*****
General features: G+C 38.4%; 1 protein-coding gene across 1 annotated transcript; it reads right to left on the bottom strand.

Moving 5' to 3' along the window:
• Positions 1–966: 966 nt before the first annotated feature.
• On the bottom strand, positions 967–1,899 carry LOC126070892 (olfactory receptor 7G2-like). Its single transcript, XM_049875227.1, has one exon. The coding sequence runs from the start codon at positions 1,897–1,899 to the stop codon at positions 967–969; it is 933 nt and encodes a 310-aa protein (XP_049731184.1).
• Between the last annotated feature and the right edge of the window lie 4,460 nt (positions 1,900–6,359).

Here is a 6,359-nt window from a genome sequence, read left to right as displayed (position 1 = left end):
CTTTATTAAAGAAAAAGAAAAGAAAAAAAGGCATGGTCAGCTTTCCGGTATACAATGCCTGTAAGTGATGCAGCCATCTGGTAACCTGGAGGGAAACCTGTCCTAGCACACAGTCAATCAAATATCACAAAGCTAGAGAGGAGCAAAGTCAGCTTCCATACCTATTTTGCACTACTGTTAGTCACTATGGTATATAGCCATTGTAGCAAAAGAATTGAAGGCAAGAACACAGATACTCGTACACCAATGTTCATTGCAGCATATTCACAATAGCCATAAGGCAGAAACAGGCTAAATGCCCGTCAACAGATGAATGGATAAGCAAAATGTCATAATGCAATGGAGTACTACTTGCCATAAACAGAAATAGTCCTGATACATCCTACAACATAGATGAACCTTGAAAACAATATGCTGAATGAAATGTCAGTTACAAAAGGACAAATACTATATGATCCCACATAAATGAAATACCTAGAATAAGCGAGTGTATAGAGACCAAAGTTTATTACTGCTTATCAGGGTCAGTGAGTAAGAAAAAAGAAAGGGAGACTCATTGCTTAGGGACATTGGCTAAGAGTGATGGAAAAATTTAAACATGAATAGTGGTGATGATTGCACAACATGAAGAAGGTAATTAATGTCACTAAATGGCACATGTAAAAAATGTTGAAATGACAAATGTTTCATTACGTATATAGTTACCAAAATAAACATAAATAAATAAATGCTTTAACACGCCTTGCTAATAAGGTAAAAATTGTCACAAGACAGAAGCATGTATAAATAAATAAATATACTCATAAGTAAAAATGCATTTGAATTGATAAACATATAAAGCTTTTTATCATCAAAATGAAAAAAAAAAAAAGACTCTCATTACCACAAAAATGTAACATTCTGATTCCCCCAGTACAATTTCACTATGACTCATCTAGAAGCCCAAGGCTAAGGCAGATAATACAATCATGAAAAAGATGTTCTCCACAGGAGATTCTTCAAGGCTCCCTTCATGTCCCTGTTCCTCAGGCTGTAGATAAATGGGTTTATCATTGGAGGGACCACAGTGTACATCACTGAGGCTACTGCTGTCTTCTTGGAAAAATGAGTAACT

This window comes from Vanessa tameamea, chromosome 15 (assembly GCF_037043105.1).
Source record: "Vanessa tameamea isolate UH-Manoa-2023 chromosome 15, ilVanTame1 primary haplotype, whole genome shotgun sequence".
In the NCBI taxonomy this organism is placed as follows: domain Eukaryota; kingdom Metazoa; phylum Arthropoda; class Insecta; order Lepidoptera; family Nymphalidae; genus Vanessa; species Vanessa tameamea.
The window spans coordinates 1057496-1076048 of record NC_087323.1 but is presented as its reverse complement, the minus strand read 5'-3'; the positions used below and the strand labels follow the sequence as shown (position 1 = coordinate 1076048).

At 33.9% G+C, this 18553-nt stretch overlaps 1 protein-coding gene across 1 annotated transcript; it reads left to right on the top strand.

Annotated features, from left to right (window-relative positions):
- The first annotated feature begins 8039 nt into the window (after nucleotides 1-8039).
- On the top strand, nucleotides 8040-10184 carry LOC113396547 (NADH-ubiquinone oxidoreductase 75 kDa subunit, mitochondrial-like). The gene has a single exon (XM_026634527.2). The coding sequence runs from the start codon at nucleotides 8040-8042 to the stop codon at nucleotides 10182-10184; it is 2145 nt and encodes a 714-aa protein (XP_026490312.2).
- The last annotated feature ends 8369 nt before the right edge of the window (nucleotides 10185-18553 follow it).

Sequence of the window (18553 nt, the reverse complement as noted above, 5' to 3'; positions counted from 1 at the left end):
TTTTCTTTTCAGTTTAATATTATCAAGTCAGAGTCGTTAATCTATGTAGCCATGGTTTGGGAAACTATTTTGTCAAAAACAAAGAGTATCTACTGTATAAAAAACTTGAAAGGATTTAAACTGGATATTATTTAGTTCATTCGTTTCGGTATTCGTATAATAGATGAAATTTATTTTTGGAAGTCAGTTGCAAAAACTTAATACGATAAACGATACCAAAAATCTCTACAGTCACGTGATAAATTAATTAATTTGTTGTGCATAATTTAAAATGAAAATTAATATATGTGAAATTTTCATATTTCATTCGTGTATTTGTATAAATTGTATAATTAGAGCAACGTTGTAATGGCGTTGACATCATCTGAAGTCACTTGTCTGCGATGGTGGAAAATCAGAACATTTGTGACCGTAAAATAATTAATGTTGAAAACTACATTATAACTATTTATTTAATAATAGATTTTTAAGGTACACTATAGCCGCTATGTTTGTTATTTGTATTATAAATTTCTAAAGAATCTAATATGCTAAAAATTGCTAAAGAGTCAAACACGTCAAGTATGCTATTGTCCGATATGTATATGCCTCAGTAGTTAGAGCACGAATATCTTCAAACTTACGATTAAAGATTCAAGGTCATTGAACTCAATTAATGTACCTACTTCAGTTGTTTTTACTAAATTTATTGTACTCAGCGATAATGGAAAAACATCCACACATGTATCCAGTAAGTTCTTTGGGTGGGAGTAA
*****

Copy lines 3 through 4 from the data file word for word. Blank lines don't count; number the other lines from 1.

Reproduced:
• Positions 1–966: 966 nt before the first annotated feature.
• On the bottom strand, positions 967–1,899 carry LOC126070892 (olfactory receptor 7G2-like). Its single transcript, XM_049875227.1, has one exon. The coding sequence runs from the start codon at positions 1,897–1,899 to the stop codon at positions 967–969; it is 933 nt and encodes a 310-aa protein (XP_049731184.1).